>>>> So when creating something by delegating to the methods from the 
>>>> List, you just need to wrap the block in
>>>> changeBuilder.beginComplexChange(); and 
>>>> changeBuilder.endComplexChange();
>>>> This builds up the change in the calls in between instead of 
>>>> calling the observers multiple times.
>>>> E.g. setAll method works like this
>>>>    public boolean setAll(Collection<? extends E>   col) {
>>>>        changeBuilder.beginComplexChange();
>>>>        clear(); //does not call ListChangeListeners
>>>>        addAll(col); //neither does this
>>>>        changeBuilder.endComplexChange(); //this calls the 
>>>> ListChangeListeners using just one Change object
>>>>        return true;
>>>>    }
>>>> On the other hand, if you want to override something simple like 
>>>> add/remove/set or use just doSet, doAdd and doRemove methods or you 
>>>> directly manipulate with your data structure, you have to use a 
>>>> different pattern and use methods from the IterableChangeBuilder 
>>>> (there are methods like nextAdd, nextRemove, nextSet). And then end 
>>>> it with commit() call.
>>>> So, e.g. you want to implement some fast clear() (the original 
>>>> clear in AbstractList iterates over the elements and remove them 
>>>> one by one, building up the resulting change on the way), you would do:
>>>> public void clear() {
>>>>    //do the fast clear
>>>>    changeBuilder.nextRemove(0, listOfRemovedItems);
>>>>    changeBuilder.commit(); //Calls the ListChangeListeners, but 
>>>> only if not in ComplexChange block
>>>> }
>>>> Of course, these 2 patterns could be combined and you can do 
>>>> something like this:
>>>> changeBuilder.beginComplexChange();
>>>> clear(); //no call to observers, as we are in ComplexChange block.
>>>> // do some stuff using doAdd or by directly changing my data structures
>>>> chnageBuilder.nextAdd(0, x); //I've added something so I need to 
>>>> report this
>>>> changeBuilder.endComplexChange(); //calls the ListChangeListeners
>>>> What do you think about this API?
>>> Why is it called an IterableChangeBuilder? Is there a complete 
>>> description of the API I can see (maybe attach to the issue?).
>> We had a NonIterableChange in com.sun.javafx.collections, which did 
>> not allow iterating using next(), so this one was for creating 
>> IterableChanges. But it doesn't make much sense in javafx.collections 
>> package to call it like this, so maybe we could call it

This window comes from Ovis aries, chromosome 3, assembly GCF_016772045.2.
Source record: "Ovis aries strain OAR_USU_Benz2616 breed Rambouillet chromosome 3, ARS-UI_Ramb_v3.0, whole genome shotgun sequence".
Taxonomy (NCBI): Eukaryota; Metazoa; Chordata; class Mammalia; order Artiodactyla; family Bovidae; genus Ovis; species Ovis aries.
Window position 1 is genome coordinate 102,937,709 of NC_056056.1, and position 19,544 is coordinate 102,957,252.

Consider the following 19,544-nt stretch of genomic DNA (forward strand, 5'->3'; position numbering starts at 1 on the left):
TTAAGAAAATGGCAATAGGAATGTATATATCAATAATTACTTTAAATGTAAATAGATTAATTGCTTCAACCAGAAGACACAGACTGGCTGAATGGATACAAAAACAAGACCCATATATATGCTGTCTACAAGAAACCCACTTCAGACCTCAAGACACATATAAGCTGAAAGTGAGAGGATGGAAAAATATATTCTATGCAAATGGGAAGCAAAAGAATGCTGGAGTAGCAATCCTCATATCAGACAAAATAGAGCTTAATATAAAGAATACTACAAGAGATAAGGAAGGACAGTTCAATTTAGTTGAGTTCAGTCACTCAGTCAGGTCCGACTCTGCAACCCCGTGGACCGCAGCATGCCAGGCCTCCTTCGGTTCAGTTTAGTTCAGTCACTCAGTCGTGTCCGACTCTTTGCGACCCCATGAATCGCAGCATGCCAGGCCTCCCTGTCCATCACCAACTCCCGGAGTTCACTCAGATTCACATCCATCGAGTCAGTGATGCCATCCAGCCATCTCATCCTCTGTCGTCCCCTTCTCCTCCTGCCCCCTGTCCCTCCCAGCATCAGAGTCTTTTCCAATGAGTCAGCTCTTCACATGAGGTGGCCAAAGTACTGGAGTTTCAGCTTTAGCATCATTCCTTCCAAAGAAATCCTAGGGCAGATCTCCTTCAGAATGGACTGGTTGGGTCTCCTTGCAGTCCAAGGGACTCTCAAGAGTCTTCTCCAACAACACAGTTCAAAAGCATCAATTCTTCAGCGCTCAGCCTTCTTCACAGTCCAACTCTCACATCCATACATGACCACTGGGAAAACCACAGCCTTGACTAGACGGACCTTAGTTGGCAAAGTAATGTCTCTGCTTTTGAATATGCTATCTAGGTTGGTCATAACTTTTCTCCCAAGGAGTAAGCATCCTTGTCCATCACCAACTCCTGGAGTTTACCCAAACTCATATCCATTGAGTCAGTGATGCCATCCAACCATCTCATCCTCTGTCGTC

>> ListChangeBuilder?
>> I don't have any javadoc for that yet, but I'll try to describe it 
>> briefly:
>> (package-private) IterableChangeBuilder(BaseObservableList<E> list); 
>> // Create a new builder associated with list. This is called by 
>> BaseObservableList in it's constructor
>> public void beginComplexChange(); // Begins a complex change, 
>> building up a change until endComplexChangeIsCalled(). Nested complex 
>> changes are allowed.
>> public void  endComplexChange(); // If this is a topmost complex 
>> change, create a Change object a call callObservers on the list.
>> public void commit(); // If we are not in a complexChange, create an 
>> Change object and call callObservers
>> public boolean isEmpty(); // if there's some change stored in the builder
>> public void nextAdd(int from, int to); // added something on interval 
>> [from, to)
>> public void nextPermutation(int from, int to, int[] perm); 
>> //permutation perm on interval [from, to)
>> public void nextRemove(int idx, E removed); //single element removed 
>> from idx
>> public void nextRemove(int idx, List<E> removed); //multiple elements 
>> removed from idx.
>> public void nextReplace(int from, int to, List<E> removed); replaced 
>> removed with elements on interval [from, to)
>> public void nextSet(int idx, E old); // changed element "old" on 
>> index "idx"
>> public void nextUpdate(int pos); // updated element on position pos
>> public void reset(); //builder reset
>> Right now, it's tightly coupled with BaseObservableList, calling 
>> directly it's callObservers method, but I'm going to separate them, 
>> so it can be used in any implementation, not just the one based on 
>> BaseObservableList.
>> Right now, the only way to use it is to use protected field in 
>> BaseObservableList.
>> -Martin
>>> Thanks!
>>> Richard